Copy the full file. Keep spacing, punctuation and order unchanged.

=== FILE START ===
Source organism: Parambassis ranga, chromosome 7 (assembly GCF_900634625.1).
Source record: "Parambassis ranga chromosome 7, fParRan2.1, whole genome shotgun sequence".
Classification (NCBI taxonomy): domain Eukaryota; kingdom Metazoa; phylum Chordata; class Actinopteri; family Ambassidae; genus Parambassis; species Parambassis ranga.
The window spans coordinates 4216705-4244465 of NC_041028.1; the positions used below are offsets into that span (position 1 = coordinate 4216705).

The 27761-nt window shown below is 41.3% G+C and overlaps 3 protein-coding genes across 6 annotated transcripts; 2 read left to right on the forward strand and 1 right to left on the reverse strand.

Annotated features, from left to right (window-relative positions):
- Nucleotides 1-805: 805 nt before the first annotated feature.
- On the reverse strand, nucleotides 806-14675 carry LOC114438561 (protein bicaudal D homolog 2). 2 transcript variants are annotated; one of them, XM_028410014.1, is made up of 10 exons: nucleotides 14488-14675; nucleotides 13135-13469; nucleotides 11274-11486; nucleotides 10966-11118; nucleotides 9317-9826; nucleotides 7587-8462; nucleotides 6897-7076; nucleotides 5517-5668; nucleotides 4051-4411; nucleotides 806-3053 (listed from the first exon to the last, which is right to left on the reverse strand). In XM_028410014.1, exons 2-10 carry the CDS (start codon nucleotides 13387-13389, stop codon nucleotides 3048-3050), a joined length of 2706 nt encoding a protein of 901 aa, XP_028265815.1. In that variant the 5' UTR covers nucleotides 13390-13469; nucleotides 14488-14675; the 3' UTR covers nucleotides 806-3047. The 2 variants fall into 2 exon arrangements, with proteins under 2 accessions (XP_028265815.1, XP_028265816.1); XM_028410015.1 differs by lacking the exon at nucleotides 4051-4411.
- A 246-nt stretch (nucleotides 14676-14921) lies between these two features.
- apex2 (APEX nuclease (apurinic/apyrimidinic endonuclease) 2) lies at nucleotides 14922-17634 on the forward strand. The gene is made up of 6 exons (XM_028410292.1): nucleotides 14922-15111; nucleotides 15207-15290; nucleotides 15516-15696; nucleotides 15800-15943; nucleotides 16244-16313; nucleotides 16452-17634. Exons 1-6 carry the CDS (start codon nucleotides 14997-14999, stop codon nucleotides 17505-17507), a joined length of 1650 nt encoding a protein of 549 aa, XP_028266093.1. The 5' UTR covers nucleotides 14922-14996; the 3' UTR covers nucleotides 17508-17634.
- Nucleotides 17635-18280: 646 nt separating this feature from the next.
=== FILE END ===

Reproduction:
Source organism: Parambassis ranga, chromosome 7 (assembly GCF_900634625.1).
Source record: "Parambassis ranga chromosome 7, fParRan2.1, whole genome shotgun sequence".
Classification (NCBI taxonomy): domain Eukaryota; kingdom Metazoa; phylum Chordata; class Actinopteri; family Ambassidae; genus Parambassis; species Parambassis ranga.
The window spans coordinates 4216705-4244465 of NC_041028.1; the positions used below are offsets into that span (position 1 = coordinate 4216705).

The 27761-nt window shown below is 41.3% G+C and overlaps 3 protein-coding genes across 6 annotated transcripts; 2 read left to right on the forward strand and 1 right to left on the reverse strand.

Annotated features, from left to right (window-relative positions):
- Nucleotides 1-805: 805 nt before the first annotated feature.
- On the reverse strand, nucleotides 806-14675 carry LOC114438561 (protein bicaudal D homolog 2). 2 transcript variants are annotated; one of them, XM_028410014.1, is made up of 10 exons: nucleotides 14488-14675; nucleotides 13135-13469; nucleotides 11274-11486; nucleotides 10966-11118; nucleotides 9317-9826; nucleotides 7587-8462; nucleotides 6897-7076; nucleotides 5517-5668; nucleotides 4051-4411; nucleotides 806-3053 (listed from the first exon to the last, which is right to left on the reverse strand). In XM_028410014.1, exons 2-10 carry the CDS (start codon nucleotides 13387-13389, stop codon nucleotides 3048-3050), a joined length of 2706 nt encoding a protein of 901 aa, XP_028265815.1. In that variant the 5' UTR covers nucleotides 13390-13469; nucleotides 14488-14675; the 3' UTR covers nucleotides 806-3047. The 2 variants fall into 2 exon arrangements, with proteins under 2 accessions (XP_028265815.1, XP_028265816.1); XM_028410015.1 differs by lacking the exon at nucleotides 4051-4411.
- A 246-nt stretch (nucleotides 14676-14921) lies between these two features.
- apex2 (APEX nuclease (apurinic/apyrimidinic endonuclease) 2) lies at nucleotides 14922-17634 on the forward strand. The gene is made up of 6 exons (XM_028410292.1): nucleotides 14922-15111; nucleotides 15207-15290; nucleotides 15516-15696; nucleotides 15800-15943; nucleotides 16244-16313; nucleotides 16452-17634. Exons 1-6 carry the CDS (start codon nucleotides 14997-14999, stop codon nucleotides 17505-17507), a joined length of 1650 nt encoding a protein of 549 aa, XP_028266093.1. The 5' UTR covers nucleotides 14922-14996; the 3' UTR covers nucleotides 17508-17634.
- Nucleotides 17635-18280: 646 nt separating this feature from the next.